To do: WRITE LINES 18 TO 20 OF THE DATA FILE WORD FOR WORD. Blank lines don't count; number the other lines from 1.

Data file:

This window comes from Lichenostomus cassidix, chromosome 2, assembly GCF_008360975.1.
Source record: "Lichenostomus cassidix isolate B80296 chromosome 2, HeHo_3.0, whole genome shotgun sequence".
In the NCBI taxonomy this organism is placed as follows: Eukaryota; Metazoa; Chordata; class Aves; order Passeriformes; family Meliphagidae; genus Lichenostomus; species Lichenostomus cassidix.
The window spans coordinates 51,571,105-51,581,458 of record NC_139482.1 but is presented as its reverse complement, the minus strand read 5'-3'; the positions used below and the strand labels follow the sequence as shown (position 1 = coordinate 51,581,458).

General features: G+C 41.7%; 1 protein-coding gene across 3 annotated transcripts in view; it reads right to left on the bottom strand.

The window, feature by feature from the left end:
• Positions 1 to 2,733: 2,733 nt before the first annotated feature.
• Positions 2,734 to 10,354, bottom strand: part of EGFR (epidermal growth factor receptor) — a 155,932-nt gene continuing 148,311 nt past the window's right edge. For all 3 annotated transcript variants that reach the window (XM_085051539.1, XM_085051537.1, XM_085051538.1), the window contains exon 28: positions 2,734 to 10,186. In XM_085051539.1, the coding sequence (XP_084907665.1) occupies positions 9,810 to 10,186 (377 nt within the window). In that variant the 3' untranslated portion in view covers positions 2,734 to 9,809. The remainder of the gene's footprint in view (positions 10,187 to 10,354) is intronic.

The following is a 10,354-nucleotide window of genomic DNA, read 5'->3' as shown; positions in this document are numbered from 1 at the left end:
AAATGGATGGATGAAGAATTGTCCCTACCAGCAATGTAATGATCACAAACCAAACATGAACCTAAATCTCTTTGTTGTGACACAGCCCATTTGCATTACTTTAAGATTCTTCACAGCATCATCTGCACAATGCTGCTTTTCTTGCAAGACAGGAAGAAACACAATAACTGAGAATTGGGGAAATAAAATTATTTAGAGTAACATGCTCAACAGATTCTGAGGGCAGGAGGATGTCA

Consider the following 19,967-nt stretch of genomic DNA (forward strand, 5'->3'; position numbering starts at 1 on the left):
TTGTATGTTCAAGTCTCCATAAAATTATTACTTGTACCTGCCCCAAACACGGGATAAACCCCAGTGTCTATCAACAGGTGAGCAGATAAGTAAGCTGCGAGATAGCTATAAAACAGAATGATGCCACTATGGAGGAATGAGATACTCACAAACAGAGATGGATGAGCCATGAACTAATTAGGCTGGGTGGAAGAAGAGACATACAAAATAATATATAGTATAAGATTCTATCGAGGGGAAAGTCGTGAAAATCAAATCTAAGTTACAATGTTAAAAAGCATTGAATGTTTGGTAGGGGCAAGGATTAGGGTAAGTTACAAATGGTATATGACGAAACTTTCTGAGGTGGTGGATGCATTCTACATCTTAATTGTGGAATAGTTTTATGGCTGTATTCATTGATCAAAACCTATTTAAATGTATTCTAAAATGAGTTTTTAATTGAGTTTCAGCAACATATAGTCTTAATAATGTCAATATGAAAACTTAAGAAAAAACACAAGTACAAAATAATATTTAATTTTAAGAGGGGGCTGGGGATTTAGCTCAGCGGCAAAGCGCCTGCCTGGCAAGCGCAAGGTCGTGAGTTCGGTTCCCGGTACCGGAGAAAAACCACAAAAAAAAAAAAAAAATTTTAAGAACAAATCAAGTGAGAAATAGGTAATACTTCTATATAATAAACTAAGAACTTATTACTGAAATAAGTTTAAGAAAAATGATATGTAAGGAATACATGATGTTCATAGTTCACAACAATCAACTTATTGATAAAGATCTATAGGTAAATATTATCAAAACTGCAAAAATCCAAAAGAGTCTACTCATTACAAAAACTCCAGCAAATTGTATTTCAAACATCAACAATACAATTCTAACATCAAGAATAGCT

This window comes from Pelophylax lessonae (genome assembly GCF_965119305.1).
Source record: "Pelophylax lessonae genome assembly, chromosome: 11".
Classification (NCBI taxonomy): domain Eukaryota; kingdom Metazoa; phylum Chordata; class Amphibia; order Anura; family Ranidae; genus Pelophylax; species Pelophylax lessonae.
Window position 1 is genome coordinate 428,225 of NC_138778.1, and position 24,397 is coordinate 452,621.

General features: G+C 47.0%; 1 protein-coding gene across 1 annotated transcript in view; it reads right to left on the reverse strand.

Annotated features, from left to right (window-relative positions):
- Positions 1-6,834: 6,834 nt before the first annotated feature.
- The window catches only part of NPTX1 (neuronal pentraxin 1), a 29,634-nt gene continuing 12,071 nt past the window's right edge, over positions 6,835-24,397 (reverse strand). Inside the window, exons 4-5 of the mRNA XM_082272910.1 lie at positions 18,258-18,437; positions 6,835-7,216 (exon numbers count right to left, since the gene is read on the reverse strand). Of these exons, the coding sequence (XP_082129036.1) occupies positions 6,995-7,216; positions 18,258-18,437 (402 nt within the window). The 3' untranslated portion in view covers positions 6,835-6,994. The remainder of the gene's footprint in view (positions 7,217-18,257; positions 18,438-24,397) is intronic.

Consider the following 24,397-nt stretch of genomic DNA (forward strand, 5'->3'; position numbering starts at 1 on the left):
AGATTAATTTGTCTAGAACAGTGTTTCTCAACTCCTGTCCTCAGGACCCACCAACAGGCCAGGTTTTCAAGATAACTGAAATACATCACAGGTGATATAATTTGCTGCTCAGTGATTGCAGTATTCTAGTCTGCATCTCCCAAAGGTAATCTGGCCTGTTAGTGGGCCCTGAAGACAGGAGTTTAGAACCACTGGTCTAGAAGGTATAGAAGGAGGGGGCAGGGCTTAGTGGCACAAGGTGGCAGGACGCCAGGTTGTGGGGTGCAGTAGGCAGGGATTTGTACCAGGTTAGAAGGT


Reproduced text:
Annotated features, from left to right (window-relative positions):
- Positions 1-6,834: 6,834 nt before the first annotated feature.
- The window catches only part of NPTX1 (neuronal pentraxin 1), a 29,634-nt gene continuing 12,071 nt past the window's right edge, over positions 6,835-24,397 (reverse strand). Inside the window, exons 4-5 of the mRNA XM_082272910.1 lie at positions 18,258-18,437; positions 6,835-7,216 (exon numbers count right to left, since the gene is read on the reverse strand). Of these exons, the coding sequence (XP_082129036.1) occupies positions 6,995-7,216; positions 18,258-18,437 (402 nt within the window). The 3' untranslated portion in view covers positions 6,835-6,994. The remainder of the gene's footprint in view (positions 7,217-18,257; positions 18,438-24,397) is intronic.